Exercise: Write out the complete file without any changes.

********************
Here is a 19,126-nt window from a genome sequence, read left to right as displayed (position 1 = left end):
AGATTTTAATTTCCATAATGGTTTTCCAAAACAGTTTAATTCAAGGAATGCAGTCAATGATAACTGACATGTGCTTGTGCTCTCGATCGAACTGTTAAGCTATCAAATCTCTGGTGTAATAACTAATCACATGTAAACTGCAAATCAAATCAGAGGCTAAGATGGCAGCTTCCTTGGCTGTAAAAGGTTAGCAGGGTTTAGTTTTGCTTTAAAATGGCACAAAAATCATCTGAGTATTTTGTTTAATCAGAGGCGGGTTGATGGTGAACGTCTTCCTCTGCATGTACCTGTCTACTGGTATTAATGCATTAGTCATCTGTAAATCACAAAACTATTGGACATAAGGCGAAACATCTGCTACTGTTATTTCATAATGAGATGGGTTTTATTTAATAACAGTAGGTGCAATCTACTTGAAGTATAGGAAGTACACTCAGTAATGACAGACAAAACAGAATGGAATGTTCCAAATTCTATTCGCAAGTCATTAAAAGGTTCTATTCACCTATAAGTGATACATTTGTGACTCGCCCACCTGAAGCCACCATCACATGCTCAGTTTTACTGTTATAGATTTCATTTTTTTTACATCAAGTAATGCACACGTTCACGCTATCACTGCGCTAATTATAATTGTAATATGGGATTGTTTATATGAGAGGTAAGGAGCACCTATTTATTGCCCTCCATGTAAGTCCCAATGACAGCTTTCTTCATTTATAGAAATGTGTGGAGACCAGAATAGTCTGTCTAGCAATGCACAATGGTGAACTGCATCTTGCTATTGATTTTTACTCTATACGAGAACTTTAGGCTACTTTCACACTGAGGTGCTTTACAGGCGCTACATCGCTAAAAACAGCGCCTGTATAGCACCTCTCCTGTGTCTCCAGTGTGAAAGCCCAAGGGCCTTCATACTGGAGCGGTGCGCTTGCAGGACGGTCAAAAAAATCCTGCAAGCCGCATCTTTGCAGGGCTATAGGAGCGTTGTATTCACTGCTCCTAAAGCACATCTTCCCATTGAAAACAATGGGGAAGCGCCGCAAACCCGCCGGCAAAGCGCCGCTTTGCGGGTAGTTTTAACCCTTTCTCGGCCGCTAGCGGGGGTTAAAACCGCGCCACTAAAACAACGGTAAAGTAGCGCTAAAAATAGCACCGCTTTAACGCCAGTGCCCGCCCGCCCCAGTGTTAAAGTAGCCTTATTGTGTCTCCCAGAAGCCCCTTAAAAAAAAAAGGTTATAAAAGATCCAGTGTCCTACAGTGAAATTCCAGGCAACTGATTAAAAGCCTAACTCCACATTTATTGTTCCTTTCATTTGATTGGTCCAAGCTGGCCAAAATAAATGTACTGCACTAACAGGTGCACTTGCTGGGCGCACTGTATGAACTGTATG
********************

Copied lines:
Here is a 19,126-nt window from a genome sequence, read left to right as displayed (position 1 = left end):
AGATTTTAATTTCCATAATGGTTTTCCAAAACAGTTTAATTCAAGGAATGCAGTCAATGATAACTGACATGTGCTTGTGCTCTCGATCGAACTGTTAAGCTATCAAATCTCTGGTGTAATAACTAATCACATGTAAACTGCAAATCAAATCAGAGGCTAAGATGGCAGCTTCCTTGGCTGTAAAAGGTTAGCAGGGTTTAGTTTTGCTTTAAAATGGCACAAAAATCATCTGAGTATTTTGTTTAATCAGAGGCGGGTTGATGGTGAACGTCTTCCTCTGCATGTACCTGTCTACTGGTATTAATGCATTAGTCATCTGTAAATCACAAAACTATTGGACATAAGGCGAAACATCTGCTACTGTTATTTCATAATGAGATGGGTTTTATTTAATAACAGTAGGTGCAATCTACTTGAAGTATAGGAAGTACACTCAGTAATGACAGACAAAACAGAATGGAATGTTCCAAATTCTATTCGCAAGTCATTAAAAGGTTCTATTCACCTATAAGTGATACATTTGTGACTCGCCCACCTGAAGCCACCATCACATGCTCAGTTTTACTGTTATAGATTTCATTTTTTTTACATCAAGTAATGCACACGTTCACGCTATCACTGCGCTAATTATAATTGTAATATGGGATTGTTTATATGAGAGGTAAGGAGCACCTATTTATTGCCCTCCATGTAAGTCCCAATGACAGCTTTCTTCATTTATAGAAATGTGTGGAGACCAGAATAGTCTGTCTAGCAATGCACAATGGTGAACTGCATCTTGCTATTGATTTTTACTCTATACGAGAACTTTAGGCTACTTTCACACTGAGGTGCTTTACAGGCGCTACATCGCTAAAAACAGCGCCTGTATAGCACCTCTCCTGTGTCTCCAGTGTGAAAGCCCAAGGGCCTTCATACTGGAGCGGTGCGCTTGCAGGACGGTCAAAAAAATCCTGCAAGCCGCATCTTTGCAGGGCTATAGGAGCGTTGTATTCACTGCTCCTAAAGCACATCTTCCCATTGAAAACAATGGGGAAGCGCCGCAAACCCGCCGGCAAAGCGCCGCTTTGCGGGTAGTTTTAACCCTTTCTCGGCCGCTAGCGGGGGTTAAAACCGCGCCACTAAAACAACGGTAAAGTAGCGCTAAAAATAGCACCGCTTTAACGCCAGTGCCCGCCCGCCCCAGTGTTAAAGTAGCCTTATTGTGTCTCCCAGAAGCCCCTTAAAAAAAAAAGGTTATAAAAGATCCAGTGTCCTACAGTGAAATTCCAGGCAACTGATTAAAAGCCTAACTCCACATTTATTGTTCCTTTCATTTGATTGGTCCAAGCTGGCCAAAATAAATGTACTGCACTAACAGGTGCACTTGCTGGGCGCACTGTATGAACTGTATG